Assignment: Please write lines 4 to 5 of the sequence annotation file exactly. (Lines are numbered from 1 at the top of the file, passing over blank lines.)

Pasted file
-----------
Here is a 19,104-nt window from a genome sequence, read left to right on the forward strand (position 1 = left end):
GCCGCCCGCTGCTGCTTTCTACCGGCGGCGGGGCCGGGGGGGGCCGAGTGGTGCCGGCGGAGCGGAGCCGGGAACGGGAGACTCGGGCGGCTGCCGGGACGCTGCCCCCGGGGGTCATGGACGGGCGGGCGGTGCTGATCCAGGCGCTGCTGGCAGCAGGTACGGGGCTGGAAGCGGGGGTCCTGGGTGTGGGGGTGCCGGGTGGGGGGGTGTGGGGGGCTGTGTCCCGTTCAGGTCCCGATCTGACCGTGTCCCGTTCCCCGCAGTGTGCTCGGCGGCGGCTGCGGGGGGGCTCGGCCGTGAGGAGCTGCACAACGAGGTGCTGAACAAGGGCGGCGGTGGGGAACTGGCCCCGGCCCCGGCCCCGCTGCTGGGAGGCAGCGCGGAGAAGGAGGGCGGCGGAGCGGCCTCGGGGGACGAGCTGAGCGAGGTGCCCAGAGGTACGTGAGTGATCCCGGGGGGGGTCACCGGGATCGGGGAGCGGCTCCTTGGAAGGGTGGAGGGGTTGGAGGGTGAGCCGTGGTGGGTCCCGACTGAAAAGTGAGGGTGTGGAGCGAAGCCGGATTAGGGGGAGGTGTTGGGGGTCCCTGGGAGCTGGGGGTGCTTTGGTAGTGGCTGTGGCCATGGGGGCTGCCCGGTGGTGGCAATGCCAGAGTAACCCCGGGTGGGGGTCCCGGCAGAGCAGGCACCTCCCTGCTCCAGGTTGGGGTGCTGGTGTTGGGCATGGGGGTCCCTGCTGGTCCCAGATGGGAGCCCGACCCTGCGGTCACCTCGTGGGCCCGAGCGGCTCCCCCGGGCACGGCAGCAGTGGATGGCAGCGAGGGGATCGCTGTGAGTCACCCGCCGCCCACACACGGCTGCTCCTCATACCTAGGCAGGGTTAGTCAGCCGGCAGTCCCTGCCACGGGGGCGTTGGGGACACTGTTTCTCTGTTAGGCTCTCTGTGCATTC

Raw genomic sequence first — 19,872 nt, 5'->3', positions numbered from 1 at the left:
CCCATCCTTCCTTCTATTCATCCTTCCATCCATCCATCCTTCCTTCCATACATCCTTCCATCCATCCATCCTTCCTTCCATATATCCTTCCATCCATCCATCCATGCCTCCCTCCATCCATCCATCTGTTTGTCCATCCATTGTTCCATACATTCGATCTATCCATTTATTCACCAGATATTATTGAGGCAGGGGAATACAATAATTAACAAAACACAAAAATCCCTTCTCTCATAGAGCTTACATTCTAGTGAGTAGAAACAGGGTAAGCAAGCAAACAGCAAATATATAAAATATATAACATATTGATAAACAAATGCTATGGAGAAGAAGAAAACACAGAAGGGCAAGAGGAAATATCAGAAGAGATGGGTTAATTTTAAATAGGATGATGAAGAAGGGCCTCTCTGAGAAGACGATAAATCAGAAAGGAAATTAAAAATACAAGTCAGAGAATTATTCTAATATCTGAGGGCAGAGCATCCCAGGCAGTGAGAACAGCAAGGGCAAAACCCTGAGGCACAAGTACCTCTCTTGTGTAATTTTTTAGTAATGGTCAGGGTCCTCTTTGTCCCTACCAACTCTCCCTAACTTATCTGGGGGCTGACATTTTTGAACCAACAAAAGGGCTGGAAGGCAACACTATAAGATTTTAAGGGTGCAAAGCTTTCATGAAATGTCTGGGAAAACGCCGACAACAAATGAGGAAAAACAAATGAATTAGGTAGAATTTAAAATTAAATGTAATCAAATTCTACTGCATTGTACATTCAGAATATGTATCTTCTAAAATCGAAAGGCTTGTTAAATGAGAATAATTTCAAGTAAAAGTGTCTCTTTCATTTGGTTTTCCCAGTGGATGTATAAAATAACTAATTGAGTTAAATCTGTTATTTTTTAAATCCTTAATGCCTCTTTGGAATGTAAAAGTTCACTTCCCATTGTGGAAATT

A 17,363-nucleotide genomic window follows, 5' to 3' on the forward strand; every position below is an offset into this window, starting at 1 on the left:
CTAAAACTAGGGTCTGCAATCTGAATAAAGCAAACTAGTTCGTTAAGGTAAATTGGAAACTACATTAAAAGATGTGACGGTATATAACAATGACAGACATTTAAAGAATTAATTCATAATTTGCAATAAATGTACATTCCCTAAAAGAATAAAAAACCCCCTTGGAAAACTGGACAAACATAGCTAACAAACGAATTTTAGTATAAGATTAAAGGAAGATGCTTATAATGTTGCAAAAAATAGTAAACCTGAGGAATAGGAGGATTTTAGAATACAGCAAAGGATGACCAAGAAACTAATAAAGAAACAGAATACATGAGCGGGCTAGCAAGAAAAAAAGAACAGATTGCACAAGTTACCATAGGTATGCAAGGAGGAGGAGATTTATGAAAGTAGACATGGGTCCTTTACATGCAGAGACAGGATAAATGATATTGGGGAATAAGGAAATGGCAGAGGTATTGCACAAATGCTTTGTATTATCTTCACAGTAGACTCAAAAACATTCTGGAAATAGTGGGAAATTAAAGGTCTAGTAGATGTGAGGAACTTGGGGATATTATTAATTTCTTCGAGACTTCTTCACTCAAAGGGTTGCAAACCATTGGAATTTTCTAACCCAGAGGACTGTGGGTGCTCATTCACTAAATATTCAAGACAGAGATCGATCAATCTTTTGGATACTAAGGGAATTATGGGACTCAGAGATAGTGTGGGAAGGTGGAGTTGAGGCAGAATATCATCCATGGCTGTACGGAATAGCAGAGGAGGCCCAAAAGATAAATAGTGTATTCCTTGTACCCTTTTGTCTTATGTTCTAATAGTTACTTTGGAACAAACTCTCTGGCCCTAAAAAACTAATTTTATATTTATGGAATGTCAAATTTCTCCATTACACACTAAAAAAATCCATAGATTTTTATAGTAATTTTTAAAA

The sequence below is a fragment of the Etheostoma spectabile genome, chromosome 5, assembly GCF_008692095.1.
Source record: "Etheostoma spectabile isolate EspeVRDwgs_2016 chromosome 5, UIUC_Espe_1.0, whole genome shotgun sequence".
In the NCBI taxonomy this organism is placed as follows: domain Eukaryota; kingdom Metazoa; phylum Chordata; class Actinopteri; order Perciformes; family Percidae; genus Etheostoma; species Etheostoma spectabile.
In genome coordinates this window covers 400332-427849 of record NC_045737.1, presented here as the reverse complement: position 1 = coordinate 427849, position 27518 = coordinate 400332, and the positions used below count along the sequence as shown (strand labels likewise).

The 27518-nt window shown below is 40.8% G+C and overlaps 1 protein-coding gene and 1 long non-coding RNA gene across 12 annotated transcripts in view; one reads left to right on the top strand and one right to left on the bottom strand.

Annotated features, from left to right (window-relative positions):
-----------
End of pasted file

CCCATCCTTCCTTCTATTCATCCTTCCATCCATCCATCCTTCCTTCCATACATCCTTCCATCCATCCATCCTTCCTTCCATATATCCTTCCATCCATCCATCCATGCCTCCCTCCATCCATCCATCTGTTTGTCCATCCATTGTTCCATACATTCGATCTATCCATTTATTCACCAGATATTATTGAGGCAGGGGAATACAATAATTAACAAAACACAAAAATCCCTTCTCTCATAGAGCTTACATTCTAGTGAGTAGAAACAGGGTAAGCAAGCAAACAGCAAATATATAAAATATATAACATATTGATAAACAAATGCTATGGAGAAGAAGAAAACACAGAAGGGCAAGAGGAAATATCAGAAGAGATGGGTTAATTTTAAATAGGATGATGAAGAAGGGCCTCTCTGAGAAGACGATAAATCAGAAAGGAAATTAAAAATACAAGTCAGAGAATTATTCTAATATCTGAGGGCAGAGCATCCCAGGCAGTGAGAACAGCAAGGGCAAAACCCTGAGGCACAAGTACCTCTCTTGTGTAATTTTTTAGTAATGGTCAGGGTCCTCTTTGTCCCTACCAACTCTCCCTAACTTATCTGGGGGCTGACATTTTTGAACCAACAAAAGGGCTGGAAGGCAACACTATAAGATTTTAAGGGTGCAAAGCTTTCATGAAATGTCTGGGAAAACGCCGACAACAAATGAGGAAAAACAAATGAATTAGGTAGAATTTAAAATTAAATGTAATCAAATTCTACTGCATTGTACATTCAGAATATGTATCTTCTAAAATCGAAAGGCTTGTTAAATGAGAATAATTTCAAGTAAAAGTGTCTCTTTCATTTGGTTTTCCCAGTGGATGTATAAAATAACTAATTGAGTTAAATCTGTTATTTTTTAAATCCTTAATGCCTCTTTGGAATGTAAAAGTTCACTTCCCATTGTGGAAATT

A 17,363-nucleotide genomic window follows, 5' to 3' on the forward strand; every position below is an offset into this window, starting at 1 on the left: